By John Schappi
Working on my personal blog for over four years, I've read many studies about dealing with different diseases, including my two: Parkinson's and prostate cancer.
Most findings invariably suggest that there are TWO things within our power to prevent, treat, even cure those diseases: diet and exercise. I'll talk about diet today.
The media health gurus pitch one new diet fad after another. Even respected medical authorities sometimes recommend diets that involve following formulas that require tracking fats, proteins, carbohydrates, etc. I could never do that.
I'm pleased about the emerging consensus that what's best for us is the Mediterranean diet. This regimen focuses on increasing intake of fruits, vegetables, whole grains, pasta and fish, eating products made from vegetable and plant oils, and eating less meat.
I have a folder full of clippings that report the benefits of the Mediterranean diet. Here are just a few:
- A Mediterranean-style diet reduces the risk of heart attack, stroke, and cardiac death by about 30 percent in people at high risk, according to a study published last April in the New England Journal of Medicine.
- Adherence to a Mediterranean diet may reduce the risk of stroke, depression, cognitive impairment and Parkinson's, particularly for males, a group of Greek researchers concluded after reviewing 22 studies.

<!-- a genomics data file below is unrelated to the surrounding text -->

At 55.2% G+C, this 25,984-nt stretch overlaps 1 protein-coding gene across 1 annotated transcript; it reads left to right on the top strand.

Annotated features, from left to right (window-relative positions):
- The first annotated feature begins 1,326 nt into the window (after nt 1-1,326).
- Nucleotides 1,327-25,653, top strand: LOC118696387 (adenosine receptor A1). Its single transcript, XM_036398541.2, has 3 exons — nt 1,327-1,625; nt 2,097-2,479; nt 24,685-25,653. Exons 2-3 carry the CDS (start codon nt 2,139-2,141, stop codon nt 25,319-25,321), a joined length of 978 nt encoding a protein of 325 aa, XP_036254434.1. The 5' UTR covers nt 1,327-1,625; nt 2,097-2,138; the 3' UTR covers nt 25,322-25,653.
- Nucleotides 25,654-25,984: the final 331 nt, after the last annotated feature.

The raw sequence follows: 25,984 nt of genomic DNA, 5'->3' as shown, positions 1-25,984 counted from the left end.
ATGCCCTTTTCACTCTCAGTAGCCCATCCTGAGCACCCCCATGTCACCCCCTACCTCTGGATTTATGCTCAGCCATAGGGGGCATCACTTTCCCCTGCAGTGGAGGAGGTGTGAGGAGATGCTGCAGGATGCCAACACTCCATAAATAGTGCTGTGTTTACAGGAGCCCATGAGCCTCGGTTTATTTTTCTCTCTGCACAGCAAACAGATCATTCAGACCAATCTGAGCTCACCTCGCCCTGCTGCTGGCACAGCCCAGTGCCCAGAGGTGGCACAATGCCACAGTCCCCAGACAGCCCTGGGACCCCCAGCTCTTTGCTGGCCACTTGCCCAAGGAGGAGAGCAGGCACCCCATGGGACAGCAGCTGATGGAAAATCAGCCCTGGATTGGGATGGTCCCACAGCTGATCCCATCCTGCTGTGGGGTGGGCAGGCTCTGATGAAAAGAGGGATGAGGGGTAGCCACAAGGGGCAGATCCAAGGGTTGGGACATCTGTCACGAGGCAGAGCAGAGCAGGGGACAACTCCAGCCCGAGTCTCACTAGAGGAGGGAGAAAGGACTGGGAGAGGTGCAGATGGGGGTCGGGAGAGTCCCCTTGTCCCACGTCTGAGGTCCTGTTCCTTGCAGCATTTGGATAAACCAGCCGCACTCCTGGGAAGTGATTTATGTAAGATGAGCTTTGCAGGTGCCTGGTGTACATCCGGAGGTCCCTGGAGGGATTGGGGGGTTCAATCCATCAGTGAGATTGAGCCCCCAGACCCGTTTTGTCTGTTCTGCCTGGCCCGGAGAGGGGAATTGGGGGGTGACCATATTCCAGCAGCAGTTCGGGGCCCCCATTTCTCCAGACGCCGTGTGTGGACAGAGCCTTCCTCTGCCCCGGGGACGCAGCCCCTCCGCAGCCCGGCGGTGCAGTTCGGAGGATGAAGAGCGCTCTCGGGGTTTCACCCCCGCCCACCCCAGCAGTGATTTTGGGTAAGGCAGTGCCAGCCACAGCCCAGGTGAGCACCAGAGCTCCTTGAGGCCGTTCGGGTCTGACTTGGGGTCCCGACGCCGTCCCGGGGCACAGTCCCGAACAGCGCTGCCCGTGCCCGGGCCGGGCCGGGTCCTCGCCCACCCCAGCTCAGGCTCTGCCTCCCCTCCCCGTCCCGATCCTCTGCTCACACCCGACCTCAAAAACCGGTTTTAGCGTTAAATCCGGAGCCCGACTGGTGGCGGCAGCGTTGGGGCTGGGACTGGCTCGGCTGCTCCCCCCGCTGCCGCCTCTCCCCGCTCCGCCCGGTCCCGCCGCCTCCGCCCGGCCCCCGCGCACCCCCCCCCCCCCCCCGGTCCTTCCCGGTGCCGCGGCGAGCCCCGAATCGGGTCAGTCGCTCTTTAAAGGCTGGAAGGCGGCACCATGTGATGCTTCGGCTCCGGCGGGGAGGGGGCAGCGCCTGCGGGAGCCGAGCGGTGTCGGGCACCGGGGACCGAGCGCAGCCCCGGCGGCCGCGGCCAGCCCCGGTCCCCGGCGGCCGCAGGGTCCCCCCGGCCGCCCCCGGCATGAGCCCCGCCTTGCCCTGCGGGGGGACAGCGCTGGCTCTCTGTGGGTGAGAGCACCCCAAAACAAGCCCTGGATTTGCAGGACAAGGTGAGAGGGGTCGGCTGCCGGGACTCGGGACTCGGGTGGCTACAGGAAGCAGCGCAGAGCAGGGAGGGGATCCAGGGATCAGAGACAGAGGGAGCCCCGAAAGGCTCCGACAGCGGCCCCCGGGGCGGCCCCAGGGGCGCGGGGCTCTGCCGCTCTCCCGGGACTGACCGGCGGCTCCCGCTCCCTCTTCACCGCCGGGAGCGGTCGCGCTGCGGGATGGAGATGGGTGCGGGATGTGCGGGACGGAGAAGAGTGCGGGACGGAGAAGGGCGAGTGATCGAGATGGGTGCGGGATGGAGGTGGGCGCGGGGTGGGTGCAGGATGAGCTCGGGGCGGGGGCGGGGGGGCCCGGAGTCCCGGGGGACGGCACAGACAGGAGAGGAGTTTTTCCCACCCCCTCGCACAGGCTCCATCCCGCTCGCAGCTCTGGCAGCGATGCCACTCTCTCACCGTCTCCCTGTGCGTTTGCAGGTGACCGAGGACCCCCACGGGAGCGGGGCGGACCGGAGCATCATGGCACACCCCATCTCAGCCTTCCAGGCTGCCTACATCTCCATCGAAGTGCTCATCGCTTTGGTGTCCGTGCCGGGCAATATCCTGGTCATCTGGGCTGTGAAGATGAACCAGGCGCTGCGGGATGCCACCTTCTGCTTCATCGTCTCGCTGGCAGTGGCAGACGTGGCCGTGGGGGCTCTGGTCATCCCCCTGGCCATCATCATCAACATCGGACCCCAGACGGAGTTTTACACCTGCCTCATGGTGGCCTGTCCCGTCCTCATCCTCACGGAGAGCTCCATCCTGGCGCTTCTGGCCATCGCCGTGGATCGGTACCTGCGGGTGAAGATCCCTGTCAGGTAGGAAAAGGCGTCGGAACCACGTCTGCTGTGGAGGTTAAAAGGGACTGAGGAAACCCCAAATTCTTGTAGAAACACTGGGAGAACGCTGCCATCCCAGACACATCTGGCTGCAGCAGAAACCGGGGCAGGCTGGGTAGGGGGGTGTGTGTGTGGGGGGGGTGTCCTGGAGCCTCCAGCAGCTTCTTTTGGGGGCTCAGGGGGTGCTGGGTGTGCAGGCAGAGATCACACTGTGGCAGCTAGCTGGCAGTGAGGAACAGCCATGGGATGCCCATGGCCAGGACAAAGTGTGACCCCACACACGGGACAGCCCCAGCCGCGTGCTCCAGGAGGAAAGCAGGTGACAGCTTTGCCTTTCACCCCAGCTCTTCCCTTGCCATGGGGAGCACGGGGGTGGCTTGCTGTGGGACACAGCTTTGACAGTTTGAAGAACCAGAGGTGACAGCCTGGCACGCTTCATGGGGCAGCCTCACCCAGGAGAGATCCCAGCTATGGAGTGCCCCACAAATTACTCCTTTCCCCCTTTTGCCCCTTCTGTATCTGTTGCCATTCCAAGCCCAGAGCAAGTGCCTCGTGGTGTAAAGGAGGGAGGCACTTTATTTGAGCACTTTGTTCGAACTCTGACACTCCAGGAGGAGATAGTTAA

- The battle against dementia should focus on the benefits of a Mediterranean diet rather than "dubious" benefits of drugs, according to an open letter sent by leading doctors in Great Britain to the Health Secretary based on a 34-year study, the longest of its kind. The doctors added that the diet -- unlike drugs -- carries has no side effects. One of the doctors, cardiologist Aseem Malhotra, said: "The evidence basis for the Mediterranean diet in preventing all of the chronic diseases plaguing the western world is overwhelming. This includes cardiovascular disease, type 2 diabetes, Alzheimer's and cancer."
A new study published this month finds even more evidence that people who adopt a Mediterranean diet have a lower risk of heart attack and cardiovascular-related death than those who follow strict low-fat or low-cholesterol diets.
The study notes that the American Heart Association had recommended keeping fat intake below 30 percent of daily calories, saturated fat below 10 percent, and keeping cholesterol under 300 mg daily, but I'm not willing to do the math.
All of these endorsements for the Mediterranean diet fit right in with my favorite slogans - easy does it, less is more, and K.I.S.S.
I'm not a cook; I can barely heat something in the microwave. But I'm eating a healthy Mediterranean diet thanks to Figs, a Lebanese restaurant and carryout just five minutes from my house.
All I have to do is walk in, go to the display case, and pick out three or four freshly prepared items for carryout.
Here, I'm enjoying beet salad, orzo pilaf and stewed spinach:
Then I add my signature gourmet touch—a spoonful of Trader Joe's corn chile on top to jazz it up a little.
Voila! A healthy meal that requires no effort or culinary skill. Three cheers for the Mediterranean diet and Figs.